Walking for my Son

Walking for my Son

“We make a living by what we get, we make a life by what we give.” – Winston Churchill

I've blogged in the past about my son's diagnosis of Type 1 Diabetes (see here and here). He was diagnosed in August of 2013, at the age of 6. Our world was turned upside-down. We'd already been facing a few challenges with him with Childhood Apraxia of Speech and some developmental disabilities. There's no way that explaining to a 6 year old that they're now diabetic and most likely will be for life can be anything other than soul-crushing. Trying to explain it to a 6 year old that doesn't fully understand... that adds an entirely new level of pain. He doesn't understand why this happened to him. He doesn't understand that it's probably not going to go away. And more than anything else, even today, two years after the initial diagnosis, he just "wants to be normal CJ again" (as he's been known to cry when changing out his pump site). But we all do our best. He does, his sisters do, as do my wife and I. Some days are better than others, but every day we keep moving forward, learning, loving, and holding out hope.

As we continue to learn, I recently became aware of the American Diabetes Association (ADA). In fact, they run a number of "Diabetes Camps" throughout the country, and my son was fortunate enough to be able to attend Camp AZDA this year. This was huge for us. The thought of him being surrounded by other kids (and grownups), all living with diabetes and contending with counting carbs and insulin injections... I just hoped that that might give him a week of feeling like "normal CJ again".

Today, 194 Arizona kids living with diabetes are embarking on the best adventure of their lives. They are on their way...

Posted by American Diabetes Association - Phoenix on Saturday, June 6, 2015
A Facebook Post by the American Diabetes Association (Phoenix)

Kicking off Camp AZDA 2015.

Camp AZDA, as it was explained to the parents, isn't a "Diabetes Camp" in that it teaches kids how to manage their diabetes. No, it's a camp. The campers and counselors all just happen to be diabetics. Every effort is made to help these kids have their week of feeling normal again. I'm incredibly grateful that something like this exists, and I hope to be able to send him every year.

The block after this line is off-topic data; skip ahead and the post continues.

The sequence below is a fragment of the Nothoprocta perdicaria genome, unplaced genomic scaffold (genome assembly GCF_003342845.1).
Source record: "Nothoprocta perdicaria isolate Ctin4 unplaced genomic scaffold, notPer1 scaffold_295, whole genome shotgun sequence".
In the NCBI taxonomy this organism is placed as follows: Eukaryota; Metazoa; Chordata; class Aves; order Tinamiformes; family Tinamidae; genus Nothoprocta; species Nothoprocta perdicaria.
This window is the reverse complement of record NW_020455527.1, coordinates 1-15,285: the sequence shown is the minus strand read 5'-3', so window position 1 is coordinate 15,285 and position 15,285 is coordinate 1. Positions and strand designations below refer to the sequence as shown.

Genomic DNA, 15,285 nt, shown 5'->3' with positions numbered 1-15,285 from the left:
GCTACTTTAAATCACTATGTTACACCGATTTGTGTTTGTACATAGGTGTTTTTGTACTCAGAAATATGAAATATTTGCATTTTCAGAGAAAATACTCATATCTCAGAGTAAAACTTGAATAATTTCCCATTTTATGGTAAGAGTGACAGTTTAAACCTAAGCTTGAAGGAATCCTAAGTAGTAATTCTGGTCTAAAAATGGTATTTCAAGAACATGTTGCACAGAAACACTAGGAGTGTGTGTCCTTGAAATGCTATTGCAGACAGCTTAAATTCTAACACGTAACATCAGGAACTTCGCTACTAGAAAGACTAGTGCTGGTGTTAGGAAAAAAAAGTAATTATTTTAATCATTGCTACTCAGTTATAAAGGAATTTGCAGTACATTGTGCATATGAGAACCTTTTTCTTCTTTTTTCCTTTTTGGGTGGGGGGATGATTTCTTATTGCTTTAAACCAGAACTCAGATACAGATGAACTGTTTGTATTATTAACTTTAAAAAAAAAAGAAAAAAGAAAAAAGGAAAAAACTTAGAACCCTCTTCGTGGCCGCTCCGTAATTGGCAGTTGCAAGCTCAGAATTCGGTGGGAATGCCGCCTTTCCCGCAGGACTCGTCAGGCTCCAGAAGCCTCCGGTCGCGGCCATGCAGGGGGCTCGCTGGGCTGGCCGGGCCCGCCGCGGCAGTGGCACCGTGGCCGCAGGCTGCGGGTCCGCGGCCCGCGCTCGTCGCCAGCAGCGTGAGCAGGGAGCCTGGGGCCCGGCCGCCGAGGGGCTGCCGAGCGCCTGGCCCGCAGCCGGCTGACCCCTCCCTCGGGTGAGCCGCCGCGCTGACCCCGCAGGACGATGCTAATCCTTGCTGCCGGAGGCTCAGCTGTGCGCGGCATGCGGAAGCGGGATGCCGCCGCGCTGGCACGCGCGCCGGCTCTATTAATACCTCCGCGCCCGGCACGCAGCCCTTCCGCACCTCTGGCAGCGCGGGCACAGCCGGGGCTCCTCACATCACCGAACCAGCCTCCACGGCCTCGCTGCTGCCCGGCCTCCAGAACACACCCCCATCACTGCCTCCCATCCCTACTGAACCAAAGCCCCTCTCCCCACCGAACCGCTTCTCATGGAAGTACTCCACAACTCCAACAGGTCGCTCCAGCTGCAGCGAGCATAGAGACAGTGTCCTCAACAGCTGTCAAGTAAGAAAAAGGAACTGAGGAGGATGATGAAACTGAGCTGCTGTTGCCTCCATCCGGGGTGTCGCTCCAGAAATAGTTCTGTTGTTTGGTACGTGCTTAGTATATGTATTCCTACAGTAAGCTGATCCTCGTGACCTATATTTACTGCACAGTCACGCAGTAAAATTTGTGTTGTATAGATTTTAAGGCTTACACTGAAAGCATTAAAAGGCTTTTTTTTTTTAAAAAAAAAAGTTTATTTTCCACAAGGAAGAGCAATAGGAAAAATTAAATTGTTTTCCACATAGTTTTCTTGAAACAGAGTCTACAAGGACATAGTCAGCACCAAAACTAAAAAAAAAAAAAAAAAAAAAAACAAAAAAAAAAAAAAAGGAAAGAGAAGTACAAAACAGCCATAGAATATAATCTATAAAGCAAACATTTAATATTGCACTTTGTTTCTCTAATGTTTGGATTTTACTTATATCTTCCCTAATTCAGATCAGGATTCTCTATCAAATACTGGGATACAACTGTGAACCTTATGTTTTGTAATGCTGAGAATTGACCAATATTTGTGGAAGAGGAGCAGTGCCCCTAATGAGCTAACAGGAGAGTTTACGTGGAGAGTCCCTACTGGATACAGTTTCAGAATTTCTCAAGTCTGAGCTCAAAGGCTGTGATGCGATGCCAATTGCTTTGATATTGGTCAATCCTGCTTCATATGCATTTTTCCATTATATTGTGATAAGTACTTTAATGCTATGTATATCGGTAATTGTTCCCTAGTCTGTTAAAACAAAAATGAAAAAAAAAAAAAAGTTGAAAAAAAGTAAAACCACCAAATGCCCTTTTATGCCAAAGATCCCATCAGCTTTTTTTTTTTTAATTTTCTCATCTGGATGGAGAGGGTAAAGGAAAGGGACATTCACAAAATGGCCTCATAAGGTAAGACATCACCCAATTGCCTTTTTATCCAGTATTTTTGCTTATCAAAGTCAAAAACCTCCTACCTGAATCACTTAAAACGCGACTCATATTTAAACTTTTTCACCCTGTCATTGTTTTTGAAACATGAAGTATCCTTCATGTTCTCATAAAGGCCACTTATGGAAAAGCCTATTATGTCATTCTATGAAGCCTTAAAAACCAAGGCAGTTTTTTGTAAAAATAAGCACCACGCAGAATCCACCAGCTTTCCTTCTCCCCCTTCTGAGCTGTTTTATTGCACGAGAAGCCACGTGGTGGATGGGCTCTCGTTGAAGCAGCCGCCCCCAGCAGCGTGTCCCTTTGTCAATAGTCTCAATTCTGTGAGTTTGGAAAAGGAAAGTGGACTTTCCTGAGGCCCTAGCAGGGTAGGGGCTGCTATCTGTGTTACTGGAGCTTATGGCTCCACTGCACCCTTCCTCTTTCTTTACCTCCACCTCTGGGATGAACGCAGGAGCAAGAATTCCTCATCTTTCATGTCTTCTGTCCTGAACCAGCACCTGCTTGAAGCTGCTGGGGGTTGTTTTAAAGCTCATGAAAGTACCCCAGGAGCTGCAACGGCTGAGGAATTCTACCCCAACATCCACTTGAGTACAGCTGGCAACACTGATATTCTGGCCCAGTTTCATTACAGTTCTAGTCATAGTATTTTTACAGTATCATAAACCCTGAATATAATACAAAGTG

And that's where I'm going to ask for some help. You see, it's not necessarily inexpensive. Is it worth it? Absolutely. It's worth well more than what it costs. But there is a cost. The camp provides all medications for a week (various types of insulins). They also provide all supplies like lancets and test strips. They've got to rent the camp grounds. They charter buses to take the kids to and from. And the ADA actually subsidizes half of the cost for each camper. While the true cost of a week of camp is $1350, each camper is only responsible for $700. And not every kid gets to go. We got lucky this year, as preferential treatment is given to first time campers. He's not guaranteed a spot. Nobody is.

This camp means the world to these kids and their families. But it comes at a cost.

On November 7, 2015, my entire family will be participating in the Step Out Walk to Stop Diabetes here in Phoenix. We're trying to raise money to:

  • Help send my son to Camp AZDA next year
  • Help send other Type 1 Diabetic children to Camp AZDA next year
  • Find a cure for Type 1 Diabetes so that no child ever has to look forward to just one week a year so that they can feel normal.

I'm aware that everybody's fighting a battle. We all have bills and we all have needs and we all have wants. But if you could possibly spare at least $10 (less than a week's worth of Starbuck's), you could be making the difference in the life of a child.

You could be making the difference in the life of my child.

Donations can be made at https://donations.diabetes.org.

Please feel free to share this post (or just the link above) to your friends and family, and on various social media networks.

Thank you.

Charlie Griefer

Charlie Griefer

Just another ghost driving a meat-covered skeleton made from stardust.

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